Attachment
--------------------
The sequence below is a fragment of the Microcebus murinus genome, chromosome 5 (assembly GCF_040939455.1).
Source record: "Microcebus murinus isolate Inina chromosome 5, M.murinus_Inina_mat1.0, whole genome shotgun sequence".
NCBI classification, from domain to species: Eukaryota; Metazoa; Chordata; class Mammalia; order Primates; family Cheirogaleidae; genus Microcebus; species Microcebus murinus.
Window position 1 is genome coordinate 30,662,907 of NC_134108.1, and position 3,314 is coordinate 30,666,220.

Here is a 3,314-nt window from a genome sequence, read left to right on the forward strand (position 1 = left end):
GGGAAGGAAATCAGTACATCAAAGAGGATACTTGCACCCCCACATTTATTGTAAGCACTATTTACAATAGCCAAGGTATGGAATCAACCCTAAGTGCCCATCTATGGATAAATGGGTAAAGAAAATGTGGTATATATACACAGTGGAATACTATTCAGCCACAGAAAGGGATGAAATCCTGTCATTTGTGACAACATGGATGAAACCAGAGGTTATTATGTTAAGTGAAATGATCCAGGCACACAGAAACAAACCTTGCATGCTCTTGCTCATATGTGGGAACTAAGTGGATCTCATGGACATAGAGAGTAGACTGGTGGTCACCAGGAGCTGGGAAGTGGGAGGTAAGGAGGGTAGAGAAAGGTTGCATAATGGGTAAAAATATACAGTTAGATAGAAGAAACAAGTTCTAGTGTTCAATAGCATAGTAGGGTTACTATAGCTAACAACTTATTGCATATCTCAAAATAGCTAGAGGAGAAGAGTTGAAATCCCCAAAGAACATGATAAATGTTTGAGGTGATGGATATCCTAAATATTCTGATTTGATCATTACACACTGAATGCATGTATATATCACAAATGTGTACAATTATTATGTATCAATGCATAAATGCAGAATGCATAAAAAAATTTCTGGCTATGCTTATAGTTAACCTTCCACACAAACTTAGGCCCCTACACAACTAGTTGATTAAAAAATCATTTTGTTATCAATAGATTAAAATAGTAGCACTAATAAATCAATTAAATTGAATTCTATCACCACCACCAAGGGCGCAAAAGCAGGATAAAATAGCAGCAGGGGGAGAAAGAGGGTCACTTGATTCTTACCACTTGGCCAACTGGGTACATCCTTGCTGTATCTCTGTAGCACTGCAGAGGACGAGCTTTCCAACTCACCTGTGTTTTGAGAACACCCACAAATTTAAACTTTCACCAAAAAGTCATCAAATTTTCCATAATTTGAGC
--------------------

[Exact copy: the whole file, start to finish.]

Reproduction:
The sequence below is a fragment of the Microcebus murinus genome, chromosome 5 (assembly GCF_040939455.1).
Source record: "Microcebus murinus isolate Inina chromosome 5, M.murinus_Inina_mat1.0, whole genome shotgun sequence".
NCBI classification, from domain to species: Eukaryota; Metazoa; Chordata; class Mammalia; order Primates; family Cheirogaleidae; genus Microcebus; species Microcebus murinus.
Window position 1 is genome coordinate 30,662,907 of NC_134108.1, and position 3,314 is coordinate 30,666,220.

Here is a 3,314-nt window from a genome sequence, read left to right on the forward strand (position 1 = left end):
GGGAAGGAAATCAGTACATCAAAGAGGATACTTGCACCCCCACATTTATTGTAAGCACTATTTACAATAGCCAAGGTATGGAATCAACCCTAAGTGCCCATCTATGGATAAATGGGTAAAGAAAATGTGGTATATATACACAGTGGAATACTATTCAGCCACAGAAAGGGATGAAATCCTGTCATTTGTGACAACATGGATGAAACCAGAGGTTATTATGTTAAGTGAAATGATCCAGGCACACAGAAACAAACCTTGCATGCTCTTGCTCATATGTGGGAACTAAGTGGATCTCATGGACATAGAGAGTAGACTGGTGGTCACCAGGAGCTGGGAAGTGGGAGGTAAGGAGGGTAGAGAAAGGTTGCATAATGGGTAAAAATATACAGTTAGATAGAAGAAACAAGTTCTAGTGTTCAATAGCATAGTAGGGTTACTATAGCTAACAACTTATTGCATATCTCAAAATAGCTAGAGGAGAAGAGTTGAAATCCCCAAAGAACATGATAAATGTTTGAGGTGATGGATATCCTAAATATTCTGATTTGATCATTACACACTGAATGCATGTATATATCACAAATGTGTACAATTATTATGTATCAATGCATAAATGCAGAATGCATAAAAAAATTTCTGGCTATGCTTATAGTTAACCTTCCACACAAACTTAGGCCCCTACACAACTAGTTGATTAAAAAATCATTTTGTTATCAATAGATTAAAATAGTAGCACTAATAAATCAATTAAATTGAATTCTATCACCACCACCAAGGGCGCAAAAGCAGGATAAAATAGCAGCAGGGGGAGAAAGAGGGTCACTTGATTCTTACCACTTGGCCAACTGGGTACATCCTTGCTGTATCTCTGTAGCACTGCAGAGGACGAGCTTTCCAACTCACCTGTGTTTTGAGAACACCCACAAATTTAAACTTTCACCAAAAAGTCATCAAATTTTCCATAATTTGAGC